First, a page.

We are all living longer.  According to current research, 50% of babies born now could live to see the grand age of 100.
Unfortunately, longer life does not always mean longer independent living.  More of us could need to fund long term care, for ourselves, parents or spouses.

Nursing care may be free under the NHS – but social care, the provision of homes for old people who are frail or no longer capable of looking after themselves is not, and the bills can be frightening.  Even a local authority home can easily mean bills of £1,500 a month and the costs of private care can be much higher.  Care fees usually increase annually, making planning ahead difficult when it is impossible to know how long someone will live.

The state makes a contribution, but anyone with assets over a certain level currently receives no local authority funding (which varies across the UK).  If you are theoretically eligible to be fully funded by the council but want to choose a care home which charges more than the council’s “usual rate” you may have to make up the difference.  These sometimes bear no relationship to local market prices so there may be no places in an area at the council’s usual rate.  In these instances councils will ask for third party top-ups  – which can be paid for by relatives or charities.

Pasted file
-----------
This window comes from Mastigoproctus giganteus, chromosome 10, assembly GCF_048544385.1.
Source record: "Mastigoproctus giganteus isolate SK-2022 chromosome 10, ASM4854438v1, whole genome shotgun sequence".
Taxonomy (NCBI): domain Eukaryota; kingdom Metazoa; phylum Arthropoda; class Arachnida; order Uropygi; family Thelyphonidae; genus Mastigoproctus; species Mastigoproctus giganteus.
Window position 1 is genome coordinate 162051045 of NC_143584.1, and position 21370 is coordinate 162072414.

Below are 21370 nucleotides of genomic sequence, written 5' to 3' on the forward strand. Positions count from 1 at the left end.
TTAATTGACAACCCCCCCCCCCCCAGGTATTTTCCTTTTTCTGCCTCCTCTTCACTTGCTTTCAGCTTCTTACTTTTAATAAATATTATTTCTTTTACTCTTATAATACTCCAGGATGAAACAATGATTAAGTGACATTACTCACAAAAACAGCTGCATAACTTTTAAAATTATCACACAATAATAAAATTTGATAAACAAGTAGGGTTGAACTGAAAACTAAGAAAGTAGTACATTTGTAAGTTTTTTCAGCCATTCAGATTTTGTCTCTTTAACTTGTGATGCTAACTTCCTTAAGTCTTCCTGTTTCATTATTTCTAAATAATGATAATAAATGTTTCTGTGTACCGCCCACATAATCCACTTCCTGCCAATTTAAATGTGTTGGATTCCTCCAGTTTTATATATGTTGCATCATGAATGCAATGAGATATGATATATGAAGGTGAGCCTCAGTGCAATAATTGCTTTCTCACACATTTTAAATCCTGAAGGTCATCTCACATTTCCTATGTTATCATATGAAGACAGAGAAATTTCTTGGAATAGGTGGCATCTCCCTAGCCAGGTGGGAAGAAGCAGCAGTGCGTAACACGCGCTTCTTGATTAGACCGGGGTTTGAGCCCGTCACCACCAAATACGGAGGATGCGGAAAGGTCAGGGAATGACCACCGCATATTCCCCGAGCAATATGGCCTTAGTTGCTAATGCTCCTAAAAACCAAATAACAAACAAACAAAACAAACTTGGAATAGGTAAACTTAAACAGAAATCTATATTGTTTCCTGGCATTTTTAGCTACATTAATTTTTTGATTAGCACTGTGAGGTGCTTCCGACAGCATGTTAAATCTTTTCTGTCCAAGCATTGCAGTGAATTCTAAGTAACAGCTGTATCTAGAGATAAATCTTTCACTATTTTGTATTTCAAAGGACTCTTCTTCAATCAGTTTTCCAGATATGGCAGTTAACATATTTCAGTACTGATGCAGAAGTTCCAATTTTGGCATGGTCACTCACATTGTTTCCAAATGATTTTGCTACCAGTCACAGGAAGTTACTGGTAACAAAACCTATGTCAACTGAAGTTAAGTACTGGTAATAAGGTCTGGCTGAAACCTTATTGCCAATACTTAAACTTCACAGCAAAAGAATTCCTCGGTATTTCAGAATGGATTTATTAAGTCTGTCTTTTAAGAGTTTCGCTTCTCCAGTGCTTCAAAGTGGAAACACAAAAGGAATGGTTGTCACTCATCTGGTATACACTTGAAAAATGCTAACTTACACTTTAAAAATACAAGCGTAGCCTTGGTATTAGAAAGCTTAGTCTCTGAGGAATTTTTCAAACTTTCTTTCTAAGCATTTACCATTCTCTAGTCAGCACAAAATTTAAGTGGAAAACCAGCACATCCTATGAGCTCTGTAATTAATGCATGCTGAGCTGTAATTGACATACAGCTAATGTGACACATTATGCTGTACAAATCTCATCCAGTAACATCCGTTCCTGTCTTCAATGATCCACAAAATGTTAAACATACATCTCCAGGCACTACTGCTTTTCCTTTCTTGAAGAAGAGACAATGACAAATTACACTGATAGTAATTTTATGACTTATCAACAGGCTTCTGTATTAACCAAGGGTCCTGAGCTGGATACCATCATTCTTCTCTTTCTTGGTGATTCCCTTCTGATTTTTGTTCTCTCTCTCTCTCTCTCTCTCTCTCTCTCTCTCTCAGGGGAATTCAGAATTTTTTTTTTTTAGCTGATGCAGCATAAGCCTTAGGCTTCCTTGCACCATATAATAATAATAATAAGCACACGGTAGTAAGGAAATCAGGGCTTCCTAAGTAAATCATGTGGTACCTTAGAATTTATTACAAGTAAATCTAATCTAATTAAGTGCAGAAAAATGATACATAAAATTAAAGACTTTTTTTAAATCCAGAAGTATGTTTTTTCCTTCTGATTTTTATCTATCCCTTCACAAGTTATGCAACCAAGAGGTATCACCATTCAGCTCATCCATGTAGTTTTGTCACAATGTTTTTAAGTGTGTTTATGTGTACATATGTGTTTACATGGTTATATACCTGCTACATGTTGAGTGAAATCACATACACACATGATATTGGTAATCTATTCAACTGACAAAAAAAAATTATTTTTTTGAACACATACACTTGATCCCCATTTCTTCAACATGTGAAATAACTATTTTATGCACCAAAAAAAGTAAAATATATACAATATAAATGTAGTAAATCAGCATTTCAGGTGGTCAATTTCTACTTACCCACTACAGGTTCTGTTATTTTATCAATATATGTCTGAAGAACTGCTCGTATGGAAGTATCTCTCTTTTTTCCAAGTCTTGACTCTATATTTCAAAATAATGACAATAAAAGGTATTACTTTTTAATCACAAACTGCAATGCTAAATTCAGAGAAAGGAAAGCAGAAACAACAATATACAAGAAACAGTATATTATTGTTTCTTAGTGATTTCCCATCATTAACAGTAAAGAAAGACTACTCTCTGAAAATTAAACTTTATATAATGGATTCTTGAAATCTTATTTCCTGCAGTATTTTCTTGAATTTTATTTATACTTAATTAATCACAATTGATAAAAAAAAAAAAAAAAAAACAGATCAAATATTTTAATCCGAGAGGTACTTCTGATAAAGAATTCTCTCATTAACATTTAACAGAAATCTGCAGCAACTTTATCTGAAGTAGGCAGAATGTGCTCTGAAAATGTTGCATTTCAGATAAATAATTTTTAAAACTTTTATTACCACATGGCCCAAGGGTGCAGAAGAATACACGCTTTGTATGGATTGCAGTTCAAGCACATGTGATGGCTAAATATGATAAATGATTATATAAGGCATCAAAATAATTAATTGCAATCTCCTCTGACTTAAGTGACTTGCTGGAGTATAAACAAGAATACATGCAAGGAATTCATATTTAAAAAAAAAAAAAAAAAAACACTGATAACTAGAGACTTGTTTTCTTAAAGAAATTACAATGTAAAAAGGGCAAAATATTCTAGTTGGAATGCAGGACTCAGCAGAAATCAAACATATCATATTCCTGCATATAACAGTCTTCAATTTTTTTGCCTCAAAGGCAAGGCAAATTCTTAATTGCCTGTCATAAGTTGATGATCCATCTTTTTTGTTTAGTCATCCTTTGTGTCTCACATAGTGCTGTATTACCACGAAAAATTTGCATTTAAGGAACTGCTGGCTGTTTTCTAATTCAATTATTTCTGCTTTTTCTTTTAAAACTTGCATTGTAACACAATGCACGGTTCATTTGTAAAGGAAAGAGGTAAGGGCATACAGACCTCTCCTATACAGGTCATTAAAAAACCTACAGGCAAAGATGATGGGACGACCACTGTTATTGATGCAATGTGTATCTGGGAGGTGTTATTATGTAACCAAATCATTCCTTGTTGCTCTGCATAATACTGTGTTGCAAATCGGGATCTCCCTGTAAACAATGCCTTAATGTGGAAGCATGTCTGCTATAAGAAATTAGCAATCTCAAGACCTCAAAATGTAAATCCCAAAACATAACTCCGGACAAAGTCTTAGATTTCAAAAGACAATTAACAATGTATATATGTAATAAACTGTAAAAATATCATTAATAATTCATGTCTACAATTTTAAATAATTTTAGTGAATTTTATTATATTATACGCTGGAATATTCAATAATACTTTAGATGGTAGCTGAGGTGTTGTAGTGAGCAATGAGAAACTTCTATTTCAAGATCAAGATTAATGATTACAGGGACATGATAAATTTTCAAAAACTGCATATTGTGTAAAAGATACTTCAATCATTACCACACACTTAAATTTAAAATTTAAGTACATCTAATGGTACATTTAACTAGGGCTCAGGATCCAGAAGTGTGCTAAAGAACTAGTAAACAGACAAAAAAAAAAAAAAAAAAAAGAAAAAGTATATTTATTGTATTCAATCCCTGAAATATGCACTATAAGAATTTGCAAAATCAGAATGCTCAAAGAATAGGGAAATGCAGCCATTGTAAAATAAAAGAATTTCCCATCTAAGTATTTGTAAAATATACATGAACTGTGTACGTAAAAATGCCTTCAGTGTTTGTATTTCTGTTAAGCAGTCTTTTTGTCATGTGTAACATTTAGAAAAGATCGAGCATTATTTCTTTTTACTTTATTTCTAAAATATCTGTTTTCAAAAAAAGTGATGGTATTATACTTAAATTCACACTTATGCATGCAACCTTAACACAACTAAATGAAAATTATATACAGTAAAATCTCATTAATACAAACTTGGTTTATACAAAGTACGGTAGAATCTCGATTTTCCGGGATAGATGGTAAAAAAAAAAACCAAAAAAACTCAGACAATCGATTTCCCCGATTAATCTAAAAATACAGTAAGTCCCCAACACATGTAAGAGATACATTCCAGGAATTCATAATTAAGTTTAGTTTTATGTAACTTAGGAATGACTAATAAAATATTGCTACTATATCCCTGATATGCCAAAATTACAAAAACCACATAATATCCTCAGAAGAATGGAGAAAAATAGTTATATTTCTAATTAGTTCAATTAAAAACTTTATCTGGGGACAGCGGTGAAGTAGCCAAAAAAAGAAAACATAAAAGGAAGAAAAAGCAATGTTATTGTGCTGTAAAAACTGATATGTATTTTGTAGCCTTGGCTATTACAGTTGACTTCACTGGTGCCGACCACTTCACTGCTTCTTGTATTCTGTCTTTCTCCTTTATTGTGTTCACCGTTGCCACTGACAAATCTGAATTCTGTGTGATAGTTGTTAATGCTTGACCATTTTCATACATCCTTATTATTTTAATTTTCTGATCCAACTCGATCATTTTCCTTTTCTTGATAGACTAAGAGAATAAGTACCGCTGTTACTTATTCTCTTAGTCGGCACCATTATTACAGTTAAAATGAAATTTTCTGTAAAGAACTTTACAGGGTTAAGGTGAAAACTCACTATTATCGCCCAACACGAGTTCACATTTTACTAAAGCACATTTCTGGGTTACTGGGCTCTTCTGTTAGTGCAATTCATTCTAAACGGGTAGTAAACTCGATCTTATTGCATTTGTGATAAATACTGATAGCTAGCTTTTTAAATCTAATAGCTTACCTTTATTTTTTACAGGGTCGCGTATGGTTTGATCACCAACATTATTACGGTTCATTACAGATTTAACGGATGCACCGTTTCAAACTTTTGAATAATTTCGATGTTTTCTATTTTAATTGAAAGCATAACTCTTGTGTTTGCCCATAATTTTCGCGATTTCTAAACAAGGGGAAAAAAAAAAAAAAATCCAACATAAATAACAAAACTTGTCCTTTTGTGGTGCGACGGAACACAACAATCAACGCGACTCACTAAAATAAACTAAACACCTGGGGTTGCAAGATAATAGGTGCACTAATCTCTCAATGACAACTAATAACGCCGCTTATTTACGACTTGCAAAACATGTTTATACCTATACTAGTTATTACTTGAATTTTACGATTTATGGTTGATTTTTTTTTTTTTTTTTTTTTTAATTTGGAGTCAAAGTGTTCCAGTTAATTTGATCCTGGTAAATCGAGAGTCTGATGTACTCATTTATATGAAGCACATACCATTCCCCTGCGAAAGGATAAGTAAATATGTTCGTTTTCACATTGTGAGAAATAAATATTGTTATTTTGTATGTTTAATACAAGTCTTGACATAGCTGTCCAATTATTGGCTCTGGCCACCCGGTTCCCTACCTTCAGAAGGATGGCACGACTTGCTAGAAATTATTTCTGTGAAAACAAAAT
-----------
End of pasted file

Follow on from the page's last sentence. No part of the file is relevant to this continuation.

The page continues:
Some authorities may contribute to care fees through a secured loan and the NHS may assist with nursing care costs – but every year, thousands of people are forced to sell their homes to pay for their care.

This is set to change.  The 2013 Budget set out plans for a cap on lifetime care fees and a higher permitted level of assets before requiring personal contribution.  The national lifetime care costs cap will be £72,000 and the assets threshold £118,000, but these will not come in until 2016.  Even when the limits are in place, it may be necessary for family to cover a shortfall.

Planning is difficult – but there are solutions available.  One possible answer is a lump-sum purchase of an immediate care annuity to cover fees for the rest of their life.  This can be costly, and the sooner you talk to your financial adviser about the possibilities the more affordable it may be.